Cities like Las Vegas are synonymous with gambling – but the reality is Australia trumps the US in terms of individual gambling losses every year.
Businesses like the Star and Crown Casinos are built around gambling and appear to be doing little to curtail the problem.
Currently, Crown Casino is in the middle of a Royal Commission to determine whether it can keep it’s gaming license and some of the stories being revealed are quite shocking.
The inquiry was told Crown Melbourne had up to 64,000 visitors per day from 2016 to 2019, with only 12 employees to monitor gambling addiction. Commissioner Raymond Finkelstein said this would achieve “next to nothing”.
In one instance it was revealed a customer was allowed to stay in the pokie room for 36 hours straight despite Crown saying they only allow players to stay for 12 hours at a time before requiring them to take a break.
But as shocking as these stories are, the issue goes much deeper than just casinos and encompasses a large proportion of the Australian population.
Also watch: Footage of a 12 year old girl caught gambling at Star Casino.
How big is the issue?
In Australia gambling losses per capita are the highest in the world, at US$958 in 2017, according to H2 Gambling Capital,
That means the average Aussie loses around $1,236 to gambling every year.
Shockingly, 39 per cent of the Australian population say they are “regular gamblers”, savings.com.au found.
Those who like to buy a lottery ticket were the most common, followed by instant scratchies and then pokie machines.
And those who live in low-income households spend a greater proportion of their disposable income (10 per cent) on gambling compared to high income households (1 per cent).
Another form of tax
The money lost through gambling doesn’t just end up in the hands of the gambling companies, the Aussie government also gets a top up.
A report from Statista found that the Australian government made over half a billion dollars in 2019 from taxing the gaming industry.
So, a proportion of that $1,236 the average Aussie is losing is going to the Government.
Saving that money would be like never having to give up the Government’s Low to Middle Income Tax Offset (LMITO) which is due to end next year.
How exactly is the money being gambled away?
Those hitting the pokies are losing the most. According to the Australian Gaming Council, gaming machines account for $12.5 billion in losses in any given year.
Most of this is coming from New South Wales. NSW pokie machines made $6.5 billion in profit in 2019 – roughly the GDP of Fiji.
Australia is actually home to 20 per cent of the world’s pokie machines, because it is one of the few countries that allows machines outside of casinos.
They’re so easy to come by in a local pub – and that’s helped perpetuate the problem.
In 2017, there were more than 200,000 active pokie machines in Australia, with 100,000 of them in NSW, the Australian Institute of Family Studies (AIFS) found.
And in Victoria, 90 per cent of AFL teams operate their own pokies. Owning pokie machines has become a large part of how the teams collect revenue.
COVID lockdowns haven’t helped
Despite mandatory lockdowns meaning many gamblers couldn’t hit the pokies, an AIFS report found that one in three gamblers reported they had signed up for a new online betting account.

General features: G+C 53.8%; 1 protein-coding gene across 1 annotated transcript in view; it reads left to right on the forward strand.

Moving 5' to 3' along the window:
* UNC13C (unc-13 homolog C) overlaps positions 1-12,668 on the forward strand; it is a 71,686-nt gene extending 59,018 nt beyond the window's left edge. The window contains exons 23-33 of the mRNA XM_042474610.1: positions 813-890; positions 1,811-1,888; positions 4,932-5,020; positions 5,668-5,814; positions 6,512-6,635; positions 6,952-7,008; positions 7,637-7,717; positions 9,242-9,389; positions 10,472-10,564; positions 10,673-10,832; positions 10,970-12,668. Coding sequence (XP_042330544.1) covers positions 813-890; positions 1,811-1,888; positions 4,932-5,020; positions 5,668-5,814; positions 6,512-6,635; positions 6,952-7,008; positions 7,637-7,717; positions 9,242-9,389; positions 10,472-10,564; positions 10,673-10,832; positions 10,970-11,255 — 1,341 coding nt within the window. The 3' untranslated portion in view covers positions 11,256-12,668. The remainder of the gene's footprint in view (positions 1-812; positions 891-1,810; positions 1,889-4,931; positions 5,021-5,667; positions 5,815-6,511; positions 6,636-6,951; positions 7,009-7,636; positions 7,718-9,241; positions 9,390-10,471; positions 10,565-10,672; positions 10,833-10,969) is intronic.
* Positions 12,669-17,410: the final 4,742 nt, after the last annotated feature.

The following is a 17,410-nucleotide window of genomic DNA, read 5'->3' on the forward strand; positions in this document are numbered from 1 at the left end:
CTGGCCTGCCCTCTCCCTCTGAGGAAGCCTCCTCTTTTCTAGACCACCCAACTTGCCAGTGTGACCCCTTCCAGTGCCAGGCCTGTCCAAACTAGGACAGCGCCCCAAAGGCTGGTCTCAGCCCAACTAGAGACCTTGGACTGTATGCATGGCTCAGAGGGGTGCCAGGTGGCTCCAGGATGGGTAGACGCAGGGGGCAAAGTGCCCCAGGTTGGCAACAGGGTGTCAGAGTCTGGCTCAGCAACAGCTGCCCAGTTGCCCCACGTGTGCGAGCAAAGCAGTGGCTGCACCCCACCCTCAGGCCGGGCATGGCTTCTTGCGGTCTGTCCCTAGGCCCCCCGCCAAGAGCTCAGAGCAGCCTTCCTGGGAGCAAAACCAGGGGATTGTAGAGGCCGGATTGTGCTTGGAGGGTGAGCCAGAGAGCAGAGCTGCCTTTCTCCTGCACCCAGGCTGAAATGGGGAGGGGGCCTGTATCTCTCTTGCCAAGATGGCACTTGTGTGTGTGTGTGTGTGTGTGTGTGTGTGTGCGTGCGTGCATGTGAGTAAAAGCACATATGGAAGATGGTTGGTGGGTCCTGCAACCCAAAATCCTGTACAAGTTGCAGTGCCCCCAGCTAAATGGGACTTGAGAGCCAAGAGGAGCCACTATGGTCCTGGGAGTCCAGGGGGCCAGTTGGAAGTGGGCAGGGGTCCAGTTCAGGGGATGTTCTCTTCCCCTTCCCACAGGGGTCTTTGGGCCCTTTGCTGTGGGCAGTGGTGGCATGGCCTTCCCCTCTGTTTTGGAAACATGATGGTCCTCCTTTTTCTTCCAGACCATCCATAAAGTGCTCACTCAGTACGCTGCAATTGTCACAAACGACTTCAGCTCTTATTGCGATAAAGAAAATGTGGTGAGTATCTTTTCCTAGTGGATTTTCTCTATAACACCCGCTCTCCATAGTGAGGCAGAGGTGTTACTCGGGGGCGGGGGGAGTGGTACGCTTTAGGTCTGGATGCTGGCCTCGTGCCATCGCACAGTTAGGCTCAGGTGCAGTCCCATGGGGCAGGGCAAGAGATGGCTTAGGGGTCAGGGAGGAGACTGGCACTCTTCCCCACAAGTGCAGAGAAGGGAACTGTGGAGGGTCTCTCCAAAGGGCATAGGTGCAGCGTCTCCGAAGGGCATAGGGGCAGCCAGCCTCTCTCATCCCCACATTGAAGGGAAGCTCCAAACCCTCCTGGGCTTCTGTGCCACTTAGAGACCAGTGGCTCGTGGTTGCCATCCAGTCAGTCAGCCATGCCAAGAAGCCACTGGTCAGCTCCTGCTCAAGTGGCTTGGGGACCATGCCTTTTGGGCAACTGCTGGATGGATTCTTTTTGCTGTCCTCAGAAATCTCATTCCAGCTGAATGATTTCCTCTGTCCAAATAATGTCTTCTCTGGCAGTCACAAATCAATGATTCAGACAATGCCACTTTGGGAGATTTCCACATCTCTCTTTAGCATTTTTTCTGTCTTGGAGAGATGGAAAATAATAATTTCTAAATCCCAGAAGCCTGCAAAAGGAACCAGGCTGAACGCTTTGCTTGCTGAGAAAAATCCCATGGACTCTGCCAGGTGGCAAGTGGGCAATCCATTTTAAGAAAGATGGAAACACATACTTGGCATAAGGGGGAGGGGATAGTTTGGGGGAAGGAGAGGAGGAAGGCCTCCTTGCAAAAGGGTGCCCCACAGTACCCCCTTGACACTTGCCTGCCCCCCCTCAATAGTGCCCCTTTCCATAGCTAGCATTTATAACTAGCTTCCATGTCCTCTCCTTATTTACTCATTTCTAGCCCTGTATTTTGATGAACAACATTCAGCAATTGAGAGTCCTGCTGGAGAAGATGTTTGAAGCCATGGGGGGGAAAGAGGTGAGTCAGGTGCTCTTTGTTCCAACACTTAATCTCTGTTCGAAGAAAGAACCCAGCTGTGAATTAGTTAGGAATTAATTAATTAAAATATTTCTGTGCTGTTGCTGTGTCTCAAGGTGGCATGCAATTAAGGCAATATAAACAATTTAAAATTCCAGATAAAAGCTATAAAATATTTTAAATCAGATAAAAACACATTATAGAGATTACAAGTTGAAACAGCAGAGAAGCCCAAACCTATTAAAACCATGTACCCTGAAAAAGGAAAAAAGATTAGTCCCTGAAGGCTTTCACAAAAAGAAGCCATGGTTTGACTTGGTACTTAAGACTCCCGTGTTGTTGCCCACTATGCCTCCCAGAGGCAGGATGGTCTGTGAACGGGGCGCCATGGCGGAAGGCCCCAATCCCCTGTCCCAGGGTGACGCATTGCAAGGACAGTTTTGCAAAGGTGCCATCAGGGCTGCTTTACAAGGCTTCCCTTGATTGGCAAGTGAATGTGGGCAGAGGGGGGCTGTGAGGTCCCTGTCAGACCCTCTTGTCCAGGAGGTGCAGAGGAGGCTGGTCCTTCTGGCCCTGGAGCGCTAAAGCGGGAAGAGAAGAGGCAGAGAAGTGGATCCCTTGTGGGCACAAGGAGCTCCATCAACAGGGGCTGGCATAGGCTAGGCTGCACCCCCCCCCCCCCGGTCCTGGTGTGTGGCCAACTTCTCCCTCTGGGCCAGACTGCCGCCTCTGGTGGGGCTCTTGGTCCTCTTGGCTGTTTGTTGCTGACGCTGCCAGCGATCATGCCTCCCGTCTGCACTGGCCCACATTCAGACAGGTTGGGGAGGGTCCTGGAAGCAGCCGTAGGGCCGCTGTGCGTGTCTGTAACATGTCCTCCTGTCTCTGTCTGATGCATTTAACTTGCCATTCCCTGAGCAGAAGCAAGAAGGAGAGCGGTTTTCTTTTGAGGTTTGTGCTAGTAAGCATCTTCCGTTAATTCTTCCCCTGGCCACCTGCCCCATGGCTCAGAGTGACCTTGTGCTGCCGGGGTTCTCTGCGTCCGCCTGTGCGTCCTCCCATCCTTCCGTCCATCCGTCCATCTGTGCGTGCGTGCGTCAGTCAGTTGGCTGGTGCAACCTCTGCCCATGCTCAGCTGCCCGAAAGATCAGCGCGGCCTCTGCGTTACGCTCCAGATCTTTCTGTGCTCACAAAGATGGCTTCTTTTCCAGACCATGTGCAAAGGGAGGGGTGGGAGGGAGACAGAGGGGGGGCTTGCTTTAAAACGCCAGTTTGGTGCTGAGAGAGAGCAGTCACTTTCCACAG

“Even with limited access to venues, overall, participants gambled more often during COVID-19,” the report said.
“The proportion who gambled four or more times a week increased from 23 per cent to 32 per cent.”
And concerningly, the report found 79 per cent of participants were classified as being at risk of, or already experiencing, gambling-related harm.
What can be done?
Each Australian state and territory has its own versions of awareness campaigns, but one of the most noticeable is the “gamble responsibly” tagline placed on ads. But, it appears the words do little to stop the problem.
A Statista poll conducted in Australia in 2019 showed that 70 per cent of respondents did not believe that the phrase 'gamble responsibly' had any effect in reducing problem gambling, and only 3 per cent of respondents believed that it was effective.
The Alliance for Gambling Reform is currently pushing for cashless pokie machines after the NSW government announced a trial.
Cashless machines would require a user to preload a gambling card and give users a time limit for how long they can use the card. There would also be a limit to the amount of money that can be loaded onto the card.
“This is a tremendous opportunity to undo so many bad decisions and designs of the past that have led to so many horrible impacts in our communities,” Alliance Chief Advocate Rev Costello said.
“Gambling harm is a significant public health issue that is being exacerbated by having thousands of poker machines, machines of addiction, available almost everywhere in NSW. They’re inescapable.”
Former gambler turned gambling reform advocate Anna Bardsley said she would like to see cashless gambling safely introduced around Australia.
“Having to take a break and step away from a machine, which is designed to addict you, to add more money to a card, is a powerful circuit breaker. It helps people to take stock of how much they are losing while gambling,” Bardsley said.
“I’m pleased people will be able to set time limits too. I am cautiously hopeful this will go well, and could have a positive impact on gambling harm. Strong, evidence-based action is needed, and now.”